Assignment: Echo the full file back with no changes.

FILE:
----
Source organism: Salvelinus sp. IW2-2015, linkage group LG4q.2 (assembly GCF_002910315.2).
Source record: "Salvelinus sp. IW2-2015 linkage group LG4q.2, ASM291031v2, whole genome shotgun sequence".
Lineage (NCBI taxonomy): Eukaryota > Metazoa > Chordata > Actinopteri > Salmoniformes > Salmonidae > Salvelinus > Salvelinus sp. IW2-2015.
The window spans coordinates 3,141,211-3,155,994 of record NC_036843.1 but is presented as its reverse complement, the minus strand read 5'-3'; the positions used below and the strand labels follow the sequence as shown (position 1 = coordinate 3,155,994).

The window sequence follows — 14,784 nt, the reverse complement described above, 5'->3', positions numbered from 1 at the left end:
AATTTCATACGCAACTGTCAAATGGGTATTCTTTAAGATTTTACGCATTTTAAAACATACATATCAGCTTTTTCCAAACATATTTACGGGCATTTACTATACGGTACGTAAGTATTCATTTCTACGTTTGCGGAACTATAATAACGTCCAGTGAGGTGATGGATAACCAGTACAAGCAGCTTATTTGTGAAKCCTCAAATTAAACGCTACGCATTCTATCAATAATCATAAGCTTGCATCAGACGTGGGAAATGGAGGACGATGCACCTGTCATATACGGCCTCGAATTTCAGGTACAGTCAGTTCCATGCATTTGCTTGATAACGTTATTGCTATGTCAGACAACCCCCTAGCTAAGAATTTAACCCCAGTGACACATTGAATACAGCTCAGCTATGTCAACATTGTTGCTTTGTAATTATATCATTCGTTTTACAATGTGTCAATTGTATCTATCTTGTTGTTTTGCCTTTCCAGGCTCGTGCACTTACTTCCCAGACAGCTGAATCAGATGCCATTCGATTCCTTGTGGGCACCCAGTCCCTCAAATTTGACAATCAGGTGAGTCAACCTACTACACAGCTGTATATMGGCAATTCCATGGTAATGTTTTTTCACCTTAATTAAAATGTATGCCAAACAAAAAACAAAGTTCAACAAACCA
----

Source organism: Salvelinus sp. IW2-2015, linkage group LG4q.2 (assembly GCF_002910315.2).
Source record: "Salvelinus sp. IW2-2015 linkage group LG4q.2, ASM291031v2, whole genome shotgun sequence".
Lineage (NCBI taxonomy): Eukaryota > Metazoa > Chordata > Actinopteri > Salmoniformes > Salmonidae > Salvelinus > Salvelinus sp. IW2-2015.
The window spans coordinates 3,141,211-3,155,994 of record NC_036843.1 but is presented as its reverse complement, the minus strand read 5'-3'; the positions used below and the strand labels follow the sequence as shown (position 1 = coordinate 3,155,994).

The window sequence follows — 14,784 nt, the reverse complement described above, 5'->3', positions numbered from 1 at the left end:
AATTTCATACGCAACTGTCAAATGGGTATTCTTTAAGATTTTACGCATTTTAAAACATACATATCAGCTTTTTCCAAACATATTTACGGGCATTTACTATACGGTACGTAAGTATTCATTTCTACGTTTGCGGAACTATAATAACGTCCAGTGAGGTGATGGATAACCAGTACAAGCAGCTTATTTGTGAAKCCTCAAATTAAACGCTACGCATTCTATCAATAATCATAAGCTTGCATCAGACGTGGGAAATGGAGGACGATGCACCTGTCATATACGGCCTCGAATTTCAGGTACAGTCAGTTCCATGCATTTGCTTGATAACGTTATTGCTATGTCAGACAACCCCCTAGCTAAGAATTTAACCCCAGTGACACATTGAATACAGCTCAGCTATGTCAACATTGTTGCTTTGTAATTATATCATTCGTTTTACAATGTGTCAATTGTATCTATCTTGTTGTTTTGCCTTTCCAGGCTCGTGCACTTACTTCCCAGACAGCTGAATCAGATGCCATTCGATTCCTTGTGGGCACCCAGTCCCTCAAATTTGACAATCAGGTGAGTCAACCTACTACACAGCTGTATATMGGCAATTCCATGGTAATGTTTTTTCACCTTAATTAAAATGTATGCCAAACAAAAAACAAAGTTCAACAAACCA